April 22 (Bloomberg) -- An independent review commissioned by Kazuo Okada’s lawyers found that Wynn Resorts Ltd.’s investigation that cost the Japanese billionaire his 20 percent stake in the casino operator was “deeply flawed.”
The review by former Homeland Security Secretary Michael Chertoff concluded that Wynn Resorts’ independent investigation, conducted by former FBI Director Louis Freeh, was “structurally deficient, one-sided, and seemingly advocacy-driven,” Okada’s Universal Entertainment Corp. said today in a statement.
“This confirms what I have maintained since the day the Freeh report was issued and the Wynn board moved to strip us of our stake in a company we helped found,” Okada said in the statement. “It’s obvious that the biased report was part of Steve Wynn’s campaign to eliminate me as a rival to his power within Wynn Resorts.”
Wynn Resorts last year forcibly redeemed the shares of its largest shareholder for $1.9 billion, about $800 million less than what Okada says was their market value. Las Vegas-based Wynn Resorts, citing the Freeh report, alleged that Okada was “unsuitable” as a controlling shareholders because of “prima facie violations” of U.S. anti-bribery laws.
The review by Chertoff found that Freeh’s law firm “viewed itself as an advocate first and an impartial investigator second” in preparing the report. Freeh and his colleagues “cherry-picked evidence and stretched to reach conclusions that would be helpful to the Wynn Resorts board,” according to today’s statement.
$135 Million Gift
Okada, 70, is the chairman of Tokyo-based Universal Entertainment. He helped Steve Wynn finance the casino operator that went public in October 2002 and was its largest individual shareholder until February of last year. He has said Wynn wanted him out because he opposed a $135 million gift to the University of Macau.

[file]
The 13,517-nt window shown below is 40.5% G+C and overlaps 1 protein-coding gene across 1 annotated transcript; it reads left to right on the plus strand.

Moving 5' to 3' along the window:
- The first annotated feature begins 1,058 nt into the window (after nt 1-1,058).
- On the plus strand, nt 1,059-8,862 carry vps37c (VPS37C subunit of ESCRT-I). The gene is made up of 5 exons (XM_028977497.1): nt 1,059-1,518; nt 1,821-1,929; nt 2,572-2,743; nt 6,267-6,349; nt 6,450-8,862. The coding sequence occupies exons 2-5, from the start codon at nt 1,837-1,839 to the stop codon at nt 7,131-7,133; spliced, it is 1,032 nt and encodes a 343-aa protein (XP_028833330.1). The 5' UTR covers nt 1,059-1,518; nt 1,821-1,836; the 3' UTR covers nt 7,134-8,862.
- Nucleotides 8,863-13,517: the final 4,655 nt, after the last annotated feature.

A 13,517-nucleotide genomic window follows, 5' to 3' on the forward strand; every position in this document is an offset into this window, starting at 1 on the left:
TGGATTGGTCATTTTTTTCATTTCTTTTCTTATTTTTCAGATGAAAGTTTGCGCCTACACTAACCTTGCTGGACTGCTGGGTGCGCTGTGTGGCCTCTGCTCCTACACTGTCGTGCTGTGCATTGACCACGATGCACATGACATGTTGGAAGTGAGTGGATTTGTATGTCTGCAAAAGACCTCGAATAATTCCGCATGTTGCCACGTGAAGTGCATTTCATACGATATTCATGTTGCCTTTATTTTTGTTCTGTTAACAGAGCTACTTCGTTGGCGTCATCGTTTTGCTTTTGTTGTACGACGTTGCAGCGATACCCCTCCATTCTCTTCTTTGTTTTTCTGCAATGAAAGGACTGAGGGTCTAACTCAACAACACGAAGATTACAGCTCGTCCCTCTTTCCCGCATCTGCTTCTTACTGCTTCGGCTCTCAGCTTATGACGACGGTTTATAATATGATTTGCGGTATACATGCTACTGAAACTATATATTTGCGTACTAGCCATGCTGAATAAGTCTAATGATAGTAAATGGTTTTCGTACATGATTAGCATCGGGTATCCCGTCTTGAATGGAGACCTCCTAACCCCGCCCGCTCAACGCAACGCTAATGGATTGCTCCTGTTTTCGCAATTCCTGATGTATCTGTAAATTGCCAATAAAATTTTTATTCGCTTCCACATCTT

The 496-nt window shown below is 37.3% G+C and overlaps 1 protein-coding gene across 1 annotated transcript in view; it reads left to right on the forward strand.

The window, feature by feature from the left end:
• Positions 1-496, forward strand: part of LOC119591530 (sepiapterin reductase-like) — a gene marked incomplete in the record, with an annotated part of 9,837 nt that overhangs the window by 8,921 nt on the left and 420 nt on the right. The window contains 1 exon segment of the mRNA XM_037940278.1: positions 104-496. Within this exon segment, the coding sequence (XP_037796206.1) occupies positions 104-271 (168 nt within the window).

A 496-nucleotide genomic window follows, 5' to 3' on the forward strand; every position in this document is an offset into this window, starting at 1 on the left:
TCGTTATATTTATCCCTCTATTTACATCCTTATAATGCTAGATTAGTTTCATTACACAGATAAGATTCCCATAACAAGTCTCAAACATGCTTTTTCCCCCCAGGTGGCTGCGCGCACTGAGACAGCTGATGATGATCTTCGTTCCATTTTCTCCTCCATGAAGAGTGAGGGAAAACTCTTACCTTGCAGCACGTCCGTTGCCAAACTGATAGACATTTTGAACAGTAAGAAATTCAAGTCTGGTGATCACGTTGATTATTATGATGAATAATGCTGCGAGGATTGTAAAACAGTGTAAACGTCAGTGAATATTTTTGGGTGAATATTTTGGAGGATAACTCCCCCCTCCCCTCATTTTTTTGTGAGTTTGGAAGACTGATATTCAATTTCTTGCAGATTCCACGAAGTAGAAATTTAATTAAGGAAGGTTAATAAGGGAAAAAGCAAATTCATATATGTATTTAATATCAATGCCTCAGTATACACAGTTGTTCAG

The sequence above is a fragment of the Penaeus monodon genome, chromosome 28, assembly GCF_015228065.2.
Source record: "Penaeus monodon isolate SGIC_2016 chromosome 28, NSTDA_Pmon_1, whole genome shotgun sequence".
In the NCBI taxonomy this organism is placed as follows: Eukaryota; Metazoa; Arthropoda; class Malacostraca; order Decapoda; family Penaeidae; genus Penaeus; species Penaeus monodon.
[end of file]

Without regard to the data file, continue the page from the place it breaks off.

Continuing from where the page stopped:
Okada, who resigned from Wynn Resorts’ board ahead of a shareholder vote to oust him earlier this year, faces a U.S. criminal investigation of possible bribery related to his Philippine casino project, according to an April 8 filing by the Justice Department in Nevada state court in Las Vegas.
The Justice Department asked the judge to halt the civil case in which Wynn Resorts accuses Okada of breach of fiduciary duty and Okada seeks to undo the redemption of his shares, insofar as it pertains to the same allegations that are under investigation, according to the filing.
The U.S. is also investigating Wynn Macau Ltd.’s donation to the University of Macau Development Foundation.
“We stand by the facts and documents set forth in our report, which have not been credibly challenged or contested by Mr. Chertoff’s generalizations and desire for different conclusions,” Freeh’s company, Freeh Group International Solutions LLC, said in an e-mailed statement.
“Due to the ongoing criminal investigation regarding Universal in this matter, we are not able to make any further statement at this time.”
Deanna Pettit-Irestone, a spokeswoman for Wynn Resorts, said in an e-mail that the company wouldn’t comment on the Chertoff review.
The case is Wynn Resorts v. Okada, A-12-656710-B, Clark County District Court, Nevada (Las Vegas).
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